It’s almost time for the Colorado Rockies to break our hearts again.
We all know what I’m talking about. This is the team that routinely leads the league in home runs, batting average, and shattered expectations from about mid-April onward. Possessors of the loveliest field in baseball and the lowliest pitching staff. Blessed with forbearingly loyal fans and cursed with a mascot that’s … well … Dinger.
This is no Curse of the Bambino, where the Red Sox were doomed for decades to be almost the best, almost good enough. This is having to play the game for the love of the game, because even the playoffs are a quixotic dream, never mind the World Series. (Save for one strange, wonderful, painful year, of course.)
Yes, even the worst big leaguer has tools beyond what most people could dream of. Even so, I think a number of us Rockies fans can empathize. We know what it’s like to have the dream but not the reach, especially on a field of grass and dirt.
After all, an awful lot of us played right field.
“Playing right field, it’s easy, you know,
You can be awkward and you can be slow …”
— Willy Welch
I came by my love of baseball early. By the time I was in sixth grade, I could quote all the classic World Series moments and tell you who was up or down in the National League. I had my bat and glove, a batter’s tee, even a “pitchback” – netting stretched tightly to return a thrown ball – to practice my brilliant mound moves.
The one thing I didn’t have was any hint of talent whatsoever.
OK, I could move around a little on the bases. That helped on the rare occasions I drew a walk or (once) got hit by a pitch. But otherwise, my one actual summer on a team wasn’t marred by anything as crass as achievement. My bat lived in a different universe from the ball that was being pitched, my cannon arm was more of a leaky water pistol, and my attempts to catch (dodge? Not be crushed by?) a fly ball probably belonged in a Chevy Chase movie.
Naturally, I wound up in right field. Not the right field of Hank Aaron and Carlos Gonzales. This was the grade school Siberia, where fly balls and grounders rarely intruded upon the peace of one’s meditation.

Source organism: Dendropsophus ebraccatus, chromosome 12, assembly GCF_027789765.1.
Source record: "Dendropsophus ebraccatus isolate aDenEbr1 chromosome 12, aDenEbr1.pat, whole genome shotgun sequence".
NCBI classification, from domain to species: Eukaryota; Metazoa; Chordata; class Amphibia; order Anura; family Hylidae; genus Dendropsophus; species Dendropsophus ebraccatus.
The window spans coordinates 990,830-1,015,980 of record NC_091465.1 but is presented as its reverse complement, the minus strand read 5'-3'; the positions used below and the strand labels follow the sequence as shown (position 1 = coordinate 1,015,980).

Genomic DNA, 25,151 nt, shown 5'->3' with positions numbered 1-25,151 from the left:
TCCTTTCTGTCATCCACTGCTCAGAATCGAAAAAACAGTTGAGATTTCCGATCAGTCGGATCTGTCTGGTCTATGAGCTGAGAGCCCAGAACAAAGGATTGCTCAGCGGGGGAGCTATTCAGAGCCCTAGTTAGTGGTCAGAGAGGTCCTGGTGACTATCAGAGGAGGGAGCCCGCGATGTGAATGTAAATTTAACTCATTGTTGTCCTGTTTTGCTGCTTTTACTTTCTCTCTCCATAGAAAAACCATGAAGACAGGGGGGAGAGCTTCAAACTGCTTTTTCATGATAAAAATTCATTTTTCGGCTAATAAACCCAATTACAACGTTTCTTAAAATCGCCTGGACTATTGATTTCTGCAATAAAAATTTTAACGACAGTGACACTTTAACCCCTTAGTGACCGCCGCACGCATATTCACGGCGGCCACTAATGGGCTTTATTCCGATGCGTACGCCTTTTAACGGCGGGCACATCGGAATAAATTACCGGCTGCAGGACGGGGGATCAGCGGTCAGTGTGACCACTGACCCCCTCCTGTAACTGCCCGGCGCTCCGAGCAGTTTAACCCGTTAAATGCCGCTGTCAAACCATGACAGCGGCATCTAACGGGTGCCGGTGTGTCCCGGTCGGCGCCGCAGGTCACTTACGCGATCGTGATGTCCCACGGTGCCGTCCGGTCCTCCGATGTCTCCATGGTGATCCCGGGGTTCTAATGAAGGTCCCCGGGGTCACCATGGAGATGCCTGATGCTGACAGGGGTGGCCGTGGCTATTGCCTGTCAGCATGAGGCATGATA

The funny thing was, I didn’t really mind. (In a way, I may have even guessed what was coming, since I deliberately chose No. 13 for a uniform.) Every game, I was out there, keeping up enough “chatter” for three other players combined, letting my enthusiasm make up for the lack of a stat sheet.
Sure, my glory moment consisted of tapping one bunt that dropped right in front of the plate for the Easiest Out In The Known Universe. But who cared? I was on the team, playing baseball! Sort of!
I didn’t come back for a second season. But I never regretted playing the first one. I still don’t.
After all, it’s important to do things you’re not good at, too.
Sounds un-American, I know. We’re about looking for ways to excel – even if we sometimes put it a little more nicely, like “discovering your gifts and how you can make your own contribution.” But it can be an interesting thing to step away from your talents and struggle.
You break new ground, adding experiences and insights you might not have had. You learn humility and empathy, and how to appreciate the gifts of others. Maybe you even walk away with a little more skill than you had before – my own struggles with math in school, for example, made me an invaluable tutor to my little sister because it hadn’t come naturally to me and I could explain it in a way that made sense.
All in all, a lot of neat things can come at you from right field.
And if an unlikely championship ever does come to our Rocks, we’ll be screaming the loudest of all.